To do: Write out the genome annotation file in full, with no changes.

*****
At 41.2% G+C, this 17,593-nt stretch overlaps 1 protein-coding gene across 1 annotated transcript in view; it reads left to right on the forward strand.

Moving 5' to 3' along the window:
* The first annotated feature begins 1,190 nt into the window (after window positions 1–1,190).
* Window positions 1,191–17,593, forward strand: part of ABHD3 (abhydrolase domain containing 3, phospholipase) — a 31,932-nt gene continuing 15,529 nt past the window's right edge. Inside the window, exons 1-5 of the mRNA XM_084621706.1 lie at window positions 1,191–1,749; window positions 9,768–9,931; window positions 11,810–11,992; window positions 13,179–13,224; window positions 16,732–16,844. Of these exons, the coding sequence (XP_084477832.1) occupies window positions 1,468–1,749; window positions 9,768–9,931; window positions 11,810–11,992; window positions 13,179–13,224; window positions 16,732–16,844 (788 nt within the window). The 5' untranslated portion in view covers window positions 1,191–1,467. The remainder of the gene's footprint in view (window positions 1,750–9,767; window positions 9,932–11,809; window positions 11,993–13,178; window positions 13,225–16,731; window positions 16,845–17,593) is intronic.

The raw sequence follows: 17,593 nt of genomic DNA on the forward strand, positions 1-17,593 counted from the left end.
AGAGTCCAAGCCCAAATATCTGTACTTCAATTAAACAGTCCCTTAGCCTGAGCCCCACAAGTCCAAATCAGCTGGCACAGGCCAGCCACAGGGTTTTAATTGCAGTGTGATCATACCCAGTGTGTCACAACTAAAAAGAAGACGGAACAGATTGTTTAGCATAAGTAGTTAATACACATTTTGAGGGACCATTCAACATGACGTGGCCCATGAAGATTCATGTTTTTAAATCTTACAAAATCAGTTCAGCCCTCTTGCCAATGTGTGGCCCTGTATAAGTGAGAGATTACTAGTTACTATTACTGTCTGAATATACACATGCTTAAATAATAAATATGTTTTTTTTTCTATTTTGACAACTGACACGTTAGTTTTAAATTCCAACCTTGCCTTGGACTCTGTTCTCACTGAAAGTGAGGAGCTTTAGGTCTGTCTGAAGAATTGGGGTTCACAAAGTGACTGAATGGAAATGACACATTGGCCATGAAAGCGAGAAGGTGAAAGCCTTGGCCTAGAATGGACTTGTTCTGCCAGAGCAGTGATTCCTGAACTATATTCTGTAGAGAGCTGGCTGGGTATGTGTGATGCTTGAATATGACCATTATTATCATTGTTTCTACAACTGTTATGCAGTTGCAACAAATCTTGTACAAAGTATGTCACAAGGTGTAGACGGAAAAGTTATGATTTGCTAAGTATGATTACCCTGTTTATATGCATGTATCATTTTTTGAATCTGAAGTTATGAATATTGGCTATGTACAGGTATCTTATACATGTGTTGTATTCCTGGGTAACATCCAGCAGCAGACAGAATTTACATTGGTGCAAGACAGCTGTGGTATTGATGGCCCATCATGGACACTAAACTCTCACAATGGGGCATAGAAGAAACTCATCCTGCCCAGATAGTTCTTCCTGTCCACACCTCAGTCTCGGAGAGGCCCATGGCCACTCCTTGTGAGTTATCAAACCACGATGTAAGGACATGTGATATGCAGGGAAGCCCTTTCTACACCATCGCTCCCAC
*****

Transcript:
At 41.2% G+C, this 17,593-nt stretch overlaps 1 protein-coding gene across 1 annotated transcript in view; it reads left to right on the forward strand.

Moving 5' to 3' along the window:
* The first annotated feature begins 1,190 nt into the window (after window positions 1–1,190).
* Window positions 1,191–17,593, forward strand: part of ABHD3 (abhydrolase domain containing 3, phospholipase) — a 31,932-nt gene continuing 15,529 nt past the window's right edge. Inside the window, exons 1-5 of the mRNA XM_084621706.1 lie at window positions 1,191–1,749; window positions 9,768–9,931; window positions 11,810–11,992; window positions 13,179–13,224; window positions 16,732–16,844. Of these exons, the coding sequence (XP_084477832.1) occupies window positions 1,468–1,749; window positions 9,768–9,931; window positions 11,810–11,992; window positions 13,179–13,224; window positions 16,732–16,844 (788 nt within the window). The 5' untranslated portion in view covers window positions 1,191–1,467. The remainder of the gene's footprint in view (window positions 1,750–9,767; window positions 9,932–11,809; window positions 11,993–13,178; window positions 13,225–16,731; window positions 16,845–17,593) is intronic.

The raw sequence follows: 17,593 nt of genomic DNA on the forward strand, positions 1-17,593 counted from the left end.
AGAGTCCAAGCCCAAATATCTGTACTTCAATTAAACAGTCCCTTAGCCTGAGCCCCACAAGTCCAAATCAGCTGGCACAGGCCAGCCACAGGGTTTTAATTGCAGTGTGATCATACCCAGTGTGTCACAACTAAAAAGAAGACGGAACAGATTGTTTAGCATAAGTAGTTAATACACATTTTGAGGGACCATTCAACATGACGTGGCCCATGAAGATTCATGTTTTTAAATCTTACAAAATCAGTTCAGCCCTCTTGCCAATGTGTGGCCCTGTATAAGTGAGAGATTACTAGTTACTATTACTGTCTGAATATACACATGCTTAAATAATAAATATGTTTTTTTTTCTATTTTGACAACTGACACGTTAGTTTTAAATTCCAACCTTGCCTTGGACTCTGTTCTCACTGAAAGTGAGGAGCTTTAGGTCTGTCTGAAGAATTGGGGTTCACAAAGTGACTGAATGGAAATGACACATTGGCCATGAAAGCGAGAAGGTGAAAGCCTTGGCCTAGAATGGACTTGTTCTGCCAGAGCAGTGATTCCTGAACTATATTCTGTAGAGAGCTGGCTGGGTATGTGTGATGCTTGAATATGACCATTATTATCATTGTTTCTACAACTGTTATGCAGTTGCAACAAATCTTGTACAAAGTATGTCACAAGGTGTAGACGGAAAAGTTATGATTTGCTAAGTATGATTACCCTGTTTATATGCATGTATCATTTTTTGAATCTGAAGTTATGAATATTGGCTATGTACAGGTATCTTATACATGTGTTGTATTCCTGGGTAACATCCAGCAGCAGACAGAATTTACATTGGTGCAAGACAGCTGTGGTATTGATGGCCCATCATGGACACTAAACTCTCACAATGGGGCATAGAAGAAACTCATCCTGCCCAGATAGTTCTTCCTGTCCACACCTCAGTCTCGGAGAGGCCCATGGCCACTCCTTGTGAGTTATCAAACCACGATGTAAGGACATGTGATATGCAGGGAAGCCCTTTCTACACCATCGCTCCCAC